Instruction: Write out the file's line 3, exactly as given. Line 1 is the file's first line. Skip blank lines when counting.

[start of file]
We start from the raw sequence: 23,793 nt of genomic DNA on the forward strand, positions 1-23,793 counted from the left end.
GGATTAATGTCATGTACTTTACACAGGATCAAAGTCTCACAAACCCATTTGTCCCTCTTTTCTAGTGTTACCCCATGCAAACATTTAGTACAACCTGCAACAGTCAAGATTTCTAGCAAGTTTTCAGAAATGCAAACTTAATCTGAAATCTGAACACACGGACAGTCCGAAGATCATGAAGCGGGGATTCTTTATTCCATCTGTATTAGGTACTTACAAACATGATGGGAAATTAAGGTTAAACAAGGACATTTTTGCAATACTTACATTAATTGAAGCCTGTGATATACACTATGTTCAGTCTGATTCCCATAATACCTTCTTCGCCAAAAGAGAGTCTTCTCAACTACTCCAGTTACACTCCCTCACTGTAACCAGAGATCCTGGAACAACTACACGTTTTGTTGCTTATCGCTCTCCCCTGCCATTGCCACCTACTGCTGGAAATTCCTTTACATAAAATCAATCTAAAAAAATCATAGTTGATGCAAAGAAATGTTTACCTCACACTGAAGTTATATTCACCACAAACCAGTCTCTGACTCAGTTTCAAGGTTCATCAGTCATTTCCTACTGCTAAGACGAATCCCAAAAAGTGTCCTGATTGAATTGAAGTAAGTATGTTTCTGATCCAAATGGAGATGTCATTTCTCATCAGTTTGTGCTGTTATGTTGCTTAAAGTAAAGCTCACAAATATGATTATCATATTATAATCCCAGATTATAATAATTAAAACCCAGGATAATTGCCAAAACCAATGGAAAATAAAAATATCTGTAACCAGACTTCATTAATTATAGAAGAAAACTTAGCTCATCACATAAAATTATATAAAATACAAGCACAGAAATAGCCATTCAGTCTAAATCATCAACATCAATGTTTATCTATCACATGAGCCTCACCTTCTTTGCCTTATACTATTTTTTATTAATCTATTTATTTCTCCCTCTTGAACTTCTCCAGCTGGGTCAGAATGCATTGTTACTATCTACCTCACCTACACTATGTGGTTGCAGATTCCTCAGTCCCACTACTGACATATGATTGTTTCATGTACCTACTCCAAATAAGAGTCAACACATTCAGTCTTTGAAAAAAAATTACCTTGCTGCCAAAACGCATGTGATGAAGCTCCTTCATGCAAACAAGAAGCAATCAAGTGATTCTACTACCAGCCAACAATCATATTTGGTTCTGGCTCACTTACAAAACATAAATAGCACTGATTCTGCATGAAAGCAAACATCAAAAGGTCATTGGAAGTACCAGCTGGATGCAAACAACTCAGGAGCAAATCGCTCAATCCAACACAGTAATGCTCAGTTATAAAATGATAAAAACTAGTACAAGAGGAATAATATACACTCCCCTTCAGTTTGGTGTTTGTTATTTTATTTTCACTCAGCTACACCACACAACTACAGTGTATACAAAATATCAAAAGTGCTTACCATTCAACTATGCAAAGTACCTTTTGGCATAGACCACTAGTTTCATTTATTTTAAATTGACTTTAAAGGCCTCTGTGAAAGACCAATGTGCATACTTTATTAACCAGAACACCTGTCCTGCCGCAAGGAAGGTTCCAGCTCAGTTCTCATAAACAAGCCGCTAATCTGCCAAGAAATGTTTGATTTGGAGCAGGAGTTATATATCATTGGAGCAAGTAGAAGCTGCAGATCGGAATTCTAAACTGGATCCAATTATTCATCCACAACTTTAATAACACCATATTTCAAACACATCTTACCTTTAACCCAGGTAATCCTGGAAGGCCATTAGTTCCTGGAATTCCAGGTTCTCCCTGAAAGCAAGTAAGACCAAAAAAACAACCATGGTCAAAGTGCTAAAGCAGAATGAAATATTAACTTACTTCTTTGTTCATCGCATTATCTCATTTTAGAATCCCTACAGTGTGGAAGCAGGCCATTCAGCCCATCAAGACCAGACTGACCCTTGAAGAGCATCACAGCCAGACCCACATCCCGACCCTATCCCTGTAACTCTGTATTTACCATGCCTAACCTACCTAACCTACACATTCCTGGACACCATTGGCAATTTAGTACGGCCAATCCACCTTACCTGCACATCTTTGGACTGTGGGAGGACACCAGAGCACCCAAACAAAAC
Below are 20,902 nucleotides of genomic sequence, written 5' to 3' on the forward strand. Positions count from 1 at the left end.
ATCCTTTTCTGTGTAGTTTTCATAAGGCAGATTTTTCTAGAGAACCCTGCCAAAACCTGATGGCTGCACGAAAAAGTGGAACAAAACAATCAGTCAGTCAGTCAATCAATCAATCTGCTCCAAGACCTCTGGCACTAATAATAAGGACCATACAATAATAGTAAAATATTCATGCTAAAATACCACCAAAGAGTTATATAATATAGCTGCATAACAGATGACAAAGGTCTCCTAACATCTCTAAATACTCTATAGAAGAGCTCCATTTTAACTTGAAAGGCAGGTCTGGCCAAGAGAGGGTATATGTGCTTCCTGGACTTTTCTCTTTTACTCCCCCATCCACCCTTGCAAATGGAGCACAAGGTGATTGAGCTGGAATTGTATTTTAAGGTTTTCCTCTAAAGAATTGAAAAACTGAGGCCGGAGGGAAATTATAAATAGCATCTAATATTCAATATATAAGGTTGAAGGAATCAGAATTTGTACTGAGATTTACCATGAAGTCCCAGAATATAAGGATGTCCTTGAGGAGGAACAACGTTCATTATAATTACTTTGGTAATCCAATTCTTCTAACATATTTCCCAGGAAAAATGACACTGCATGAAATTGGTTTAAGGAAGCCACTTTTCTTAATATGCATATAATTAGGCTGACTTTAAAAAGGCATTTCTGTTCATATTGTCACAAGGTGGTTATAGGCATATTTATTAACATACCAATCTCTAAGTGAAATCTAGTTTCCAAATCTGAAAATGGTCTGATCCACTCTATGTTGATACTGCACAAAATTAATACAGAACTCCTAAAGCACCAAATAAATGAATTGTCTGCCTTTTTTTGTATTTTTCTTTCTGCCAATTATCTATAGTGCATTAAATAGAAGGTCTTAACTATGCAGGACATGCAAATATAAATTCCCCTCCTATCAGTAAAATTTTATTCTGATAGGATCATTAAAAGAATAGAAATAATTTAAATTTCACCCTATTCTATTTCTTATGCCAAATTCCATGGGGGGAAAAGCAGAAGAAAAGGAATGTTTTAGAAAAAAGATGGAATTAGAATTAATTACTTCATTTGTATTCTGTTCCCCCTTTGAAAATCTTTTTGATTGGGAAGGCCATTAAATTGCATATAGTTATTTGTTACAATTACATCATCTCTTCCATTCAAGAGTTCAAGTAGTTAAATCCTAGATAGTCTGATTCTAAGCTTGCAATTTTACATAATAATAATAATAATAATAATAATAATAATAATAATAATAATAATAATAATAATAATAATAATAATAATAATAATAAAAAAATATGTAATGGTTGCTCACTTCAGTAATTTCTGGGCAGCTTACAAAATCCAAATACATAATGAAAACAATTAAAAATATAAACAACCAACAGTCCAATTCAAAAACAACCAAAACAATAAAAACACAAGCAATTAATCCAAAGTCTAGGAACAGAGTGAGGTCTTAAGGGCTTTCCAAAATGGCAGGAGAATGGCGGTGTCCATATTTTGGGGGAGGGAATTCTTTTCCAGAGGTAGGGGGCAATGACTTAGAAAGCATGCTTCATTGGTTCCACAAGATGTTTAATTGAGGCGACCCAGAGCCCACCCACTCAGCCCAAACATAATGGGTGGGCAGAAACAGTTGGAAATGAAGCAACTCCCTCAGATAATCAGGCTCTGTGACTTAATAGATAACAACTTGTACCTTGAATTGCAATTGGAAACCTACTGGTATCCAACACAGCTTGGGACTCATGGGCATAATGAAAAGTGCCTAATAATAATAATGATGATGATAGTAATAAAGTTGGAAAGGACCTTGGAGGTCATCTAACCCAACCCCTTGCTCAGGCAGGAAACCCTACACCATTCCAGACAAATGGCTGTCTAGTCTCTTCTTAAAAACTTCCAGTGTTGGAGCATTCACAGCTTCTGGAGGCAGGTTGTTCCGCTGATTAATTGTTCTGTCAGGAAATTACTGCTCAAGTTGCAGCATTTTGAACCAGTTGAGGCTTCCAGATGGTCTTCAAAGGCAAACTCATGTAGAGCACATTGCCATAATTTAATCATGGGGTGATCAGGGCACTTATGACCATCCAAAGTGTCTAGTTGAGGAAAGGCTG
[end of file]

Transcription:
Below are 20,902 nucleotides of genomic sequence, written 5' to 3' on the forward strand. Positions count from 1 at the left end.